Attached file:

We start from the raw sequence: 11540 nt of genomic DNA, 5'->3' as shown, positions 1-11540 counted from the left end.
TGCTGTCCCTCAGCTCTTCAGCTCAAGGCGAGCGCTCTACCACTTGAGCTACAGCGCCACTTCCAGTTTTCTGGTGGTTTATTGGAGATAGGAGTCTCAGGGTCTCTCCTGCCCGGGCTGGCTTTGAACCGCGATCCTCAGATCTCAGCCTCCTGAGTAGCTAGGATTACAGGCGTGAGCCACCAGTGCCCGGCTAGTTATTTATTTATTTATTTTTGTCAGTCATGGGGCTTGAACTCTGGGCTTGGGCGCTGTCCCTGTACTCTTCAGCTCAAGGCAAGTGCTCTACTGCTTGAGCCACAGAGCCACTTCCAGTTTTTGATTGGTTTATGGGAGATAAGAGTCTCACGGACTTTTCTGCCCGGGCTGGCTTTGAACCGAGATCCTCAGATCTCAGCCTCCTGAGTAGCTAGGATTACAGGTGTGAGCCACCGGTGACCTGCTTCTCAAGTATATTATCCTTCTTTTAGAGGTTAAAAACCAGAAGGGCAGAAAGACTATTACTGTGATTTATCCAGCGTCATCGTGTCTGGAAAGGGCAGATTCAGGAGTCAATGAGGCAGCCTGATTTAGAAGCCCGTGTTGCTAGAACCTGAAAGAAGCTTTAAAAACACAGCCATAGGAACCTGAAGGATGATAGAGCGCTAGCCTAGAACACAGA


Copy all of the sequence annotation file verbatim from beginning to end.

We start from the raw sequence: 11540 nt of genomic DNA, 5'->3' as shown, positions 1-11540 counted from the left end.
TGCTGTCCCTCAGCTCTTCAGCTCAAGGCGAGCGCTCTACCACTTGAGCTACAGCGCCACTTCCAGTTTTCTGGTGGTTTATTGGAGATAGGAGTCTCAGGGTCTCTCCTGCCCGGGCTGGCTTTGAACCGCGATCCTCAGATCTCAGCCTCCTGAGTAGCTAGGATTACAGGCGTGAGCCACCAGTGCCCGGCTAGTTATTTATTTATTTATTTTTGTCAGTCATGGGGCTTGAACTCTGGGCTTGGGCGCTGTCCCTGTACTCTTCAGCTCAAGGCAAGTGCTCTACTGCTTGAGCCACAGAGCCACTTCCAGTTTTTGATTGGTTTATGGGAGATAAGAGTCTCACGGACTTTTCTGCCCGGGCTGGCTTTGAACCGAGATCCTCAGATCTCAGCCTCCTGAGTAGCTAGGATTACAGGTGTGAGCCACCGGTGACCTGCTTCTCAAGTATATTATCCTTCTTTTAGAGGTTAAAAACCAGAAGGGCAGAAAGACTATTACTGTGATTTATCCAGCGTCATCGTGTCTGGAAAGGGCAGATTCAGGAGTCAATGAGGCAGCCTGATTTAGAAGCCCGTGTTGCTAGAACCTGAAAGAAGCTTTAAAAACACAGCCATAGGAACCTGAAGGATGATAGAGCGCTAGCCTAGAACACAGA